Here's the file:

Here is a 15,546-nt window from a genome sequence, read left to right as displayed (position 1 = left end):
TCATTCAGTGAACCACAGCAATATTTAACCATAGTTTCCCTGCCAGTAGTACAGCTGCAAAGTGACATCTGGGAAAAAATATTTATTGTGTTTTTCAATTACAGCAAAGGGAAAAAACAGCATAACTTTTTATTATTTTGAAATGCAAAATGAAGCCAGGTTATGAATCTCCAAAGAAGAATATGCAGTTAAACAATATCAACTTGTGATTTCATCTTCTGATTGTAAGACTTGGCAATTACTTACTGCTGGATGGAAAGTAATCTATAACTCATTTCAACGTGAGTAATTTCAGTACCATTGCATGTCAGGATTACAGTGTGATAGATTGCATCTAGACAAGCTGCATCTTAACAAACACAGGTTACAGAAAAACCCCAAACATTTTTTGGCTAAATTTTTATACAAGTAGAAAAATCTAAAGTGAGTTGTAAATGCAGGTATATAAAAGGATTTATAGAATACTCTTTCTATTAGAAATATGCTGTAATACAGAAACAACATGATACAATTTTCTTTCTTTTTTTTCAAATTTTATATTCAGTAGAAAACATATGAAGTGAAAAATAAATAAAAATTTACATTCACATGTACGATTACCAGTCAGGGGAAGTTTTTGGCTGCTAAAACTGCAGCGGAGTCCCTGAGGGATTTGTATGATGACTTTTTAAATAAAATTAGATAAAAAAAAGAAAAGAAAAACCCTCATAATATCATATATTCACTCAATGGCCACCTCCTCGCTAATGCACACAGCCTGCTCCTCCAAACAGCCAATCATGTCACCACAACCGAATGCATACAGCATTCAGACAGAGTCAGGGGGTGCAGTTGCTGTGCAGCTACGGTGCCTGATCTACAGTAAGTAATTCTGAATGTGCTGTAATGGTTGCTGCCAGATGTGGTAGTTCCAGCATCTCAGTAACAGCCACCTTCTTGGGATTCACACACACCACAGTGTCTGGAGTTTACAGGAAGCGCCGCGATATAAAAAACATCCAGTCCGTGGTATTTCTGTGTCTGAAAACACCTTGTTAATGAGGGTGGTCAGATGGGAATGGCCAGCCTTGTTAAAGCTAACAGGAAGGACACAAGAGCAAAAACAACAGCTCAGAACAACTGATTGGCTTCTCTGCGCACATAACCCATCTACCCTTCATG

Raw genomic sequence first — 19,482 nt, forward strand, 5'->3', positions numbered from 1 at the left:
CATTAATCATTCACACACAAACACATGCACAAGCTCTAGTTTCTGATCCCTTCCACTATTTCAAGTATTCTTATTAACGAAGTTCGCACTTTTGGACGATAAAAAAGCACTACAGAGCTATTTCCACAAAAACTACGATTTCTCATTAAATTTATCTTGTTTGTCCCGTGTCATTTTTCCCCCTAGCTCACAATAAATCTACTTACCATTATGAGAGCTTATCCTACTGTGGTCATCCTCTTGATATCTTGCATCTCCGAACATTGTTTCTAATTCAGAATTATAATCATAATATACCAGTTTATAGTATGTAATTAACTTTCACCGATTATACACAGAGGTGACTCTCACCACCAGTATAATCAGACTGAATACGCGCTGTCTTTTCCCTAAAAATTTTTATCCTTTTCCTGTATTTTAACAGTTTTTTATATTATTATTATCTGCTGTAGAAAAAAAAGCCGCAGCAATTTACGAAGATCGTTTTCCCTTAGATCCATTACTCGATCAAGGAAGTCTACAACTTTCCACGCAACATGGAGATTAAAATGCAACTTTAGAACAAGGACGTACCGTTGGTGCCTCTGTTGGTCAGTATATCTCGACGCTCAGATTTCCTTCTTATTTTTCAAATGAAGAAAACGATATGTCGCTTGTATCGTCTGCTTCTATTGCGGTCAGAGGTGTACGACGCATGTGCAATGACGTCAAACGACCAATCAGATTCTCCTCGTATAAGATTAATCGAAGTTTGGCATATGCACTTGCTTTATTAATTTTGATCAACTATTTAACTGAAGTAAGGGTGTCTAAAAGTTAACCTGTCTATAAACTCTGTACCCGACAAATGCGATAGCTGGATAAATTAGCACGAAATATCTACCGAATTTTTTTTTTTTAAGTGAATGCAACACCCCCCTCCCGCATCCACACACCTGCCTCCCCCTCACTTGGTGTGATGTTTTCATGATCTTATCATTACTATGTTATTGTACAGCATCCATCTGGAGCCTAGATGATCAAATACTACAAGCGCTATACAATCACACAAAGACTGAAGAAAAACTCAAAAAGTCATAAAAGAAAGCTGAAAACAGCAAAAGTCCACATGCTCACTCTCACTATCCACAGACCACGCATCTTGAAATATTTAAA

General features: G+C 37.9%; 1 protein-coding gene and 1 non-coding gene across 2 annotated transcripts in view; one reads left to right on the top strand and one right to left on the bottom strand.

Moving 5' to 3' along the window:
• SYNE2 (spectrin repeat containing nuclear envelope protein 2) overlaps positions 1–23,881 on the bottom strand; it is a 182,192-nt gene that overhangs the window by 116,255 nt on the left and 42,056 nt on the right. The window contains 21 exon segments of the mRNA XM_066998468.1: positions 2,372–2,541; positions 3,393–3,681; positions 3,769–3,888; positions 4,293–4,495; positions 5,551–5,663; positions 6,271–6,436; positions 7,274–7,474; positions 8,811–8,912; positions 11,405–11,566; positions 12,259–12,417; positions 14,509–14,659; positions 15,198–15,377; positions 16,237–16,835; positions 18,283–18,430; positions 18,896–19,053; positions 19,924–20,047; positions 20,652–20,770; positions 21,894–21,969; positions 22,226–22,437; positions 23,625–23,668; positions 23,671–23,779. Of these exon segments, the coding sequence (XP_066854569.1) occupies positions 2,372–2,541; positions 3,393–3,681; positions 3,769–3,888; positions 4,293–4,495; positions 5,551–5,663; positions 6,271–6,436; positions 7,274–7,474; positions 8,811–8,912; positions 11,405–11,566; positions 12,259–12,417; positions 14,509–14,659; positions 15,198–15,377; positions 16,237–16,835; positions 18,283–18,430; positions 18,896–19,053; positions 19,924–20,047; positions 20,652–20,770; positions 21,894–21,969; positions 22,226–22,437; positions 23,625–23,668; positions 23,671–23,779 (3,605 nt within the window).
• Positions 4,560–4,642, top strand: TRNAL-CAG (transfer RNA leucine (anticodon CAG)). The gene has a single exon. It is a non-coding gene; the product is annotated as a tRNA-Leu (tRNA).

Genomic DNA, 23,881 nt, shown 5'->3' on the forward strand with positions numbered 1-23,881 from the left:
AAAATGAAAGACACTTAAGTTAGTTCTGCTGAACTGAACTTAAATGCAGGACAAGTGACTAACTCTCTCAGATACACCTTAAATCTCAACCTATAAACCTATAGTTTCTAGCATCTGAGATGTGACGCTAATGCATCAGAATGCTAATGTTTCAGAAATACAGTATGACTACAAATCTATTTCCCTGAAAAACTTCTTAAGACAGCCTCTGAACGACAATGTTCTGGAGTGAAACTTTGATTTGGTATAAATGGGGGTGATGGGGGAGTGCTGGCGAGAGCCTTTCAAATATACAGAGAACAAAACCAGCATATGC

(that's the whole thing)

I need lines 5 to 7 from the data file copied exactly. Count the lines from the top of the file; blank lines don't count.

General features: G+C 37.9%; 1 protein-coding gene and 1 non-coding gene across 2 annotated transcripts in view; one reads left to right on the top strand and one right to left on the bottom strand.

Moving 5' to 3' along the window:
• SYNE2 (spectrin repeat containing nuclear envelope protein 2) overlaps positions 1–23,881 on the bottom strand; it is a 182,192-nt gene that overhangs the window by 116,255 nt on the left and 42,056 nt on the right. The window contains 21 exon segments of the mRNA XM_066998468.1: positions 2,372–2,541; positions 3,393–3,681; positions 3,769–3,888; positions 4,293–4,495; positions 5,551–5,663; positions 6,271–6,436; positions 7,274–7,474; positions 8,811–8,912; positions 11,405–11,566; positions 12,259–12,417; positions 14,509–14,659; positions 15,198–15,377; positions 16,237–16,835; positions 18,283–18,430; positions 18,896–19,053; positions 19,924–20,047; positions 20,652–20,770; positions 21,894–21,969; positions 22,226–22,437; positions 23,625–23,668; positions 23,671–23,779. Of these exon segments, the coding sequence (XP_066854569.1) occupies positions 2,372–2,541; positions 3,393–3,681; positions 3,769–3,888; positions 4,293–4,495; positions 5,551–5,663; positions 6,271–6,436; positions 7,274–7,474; positions 8,811–8,912; positions 11,405–11,566; positions 12,259–12,417; positions 14,509–14,659; positions 15,198–15,377; positions 16,237–16,835; positions 18,283–18,430; positions 18,896–19,053; positions 19,924–20,047; positions 20,652–20,770; positions 21,894–21,969; positions 22,226–22,437; positions 23,625–23,668; positions 23,671–23,779 (3,605 nt within the window).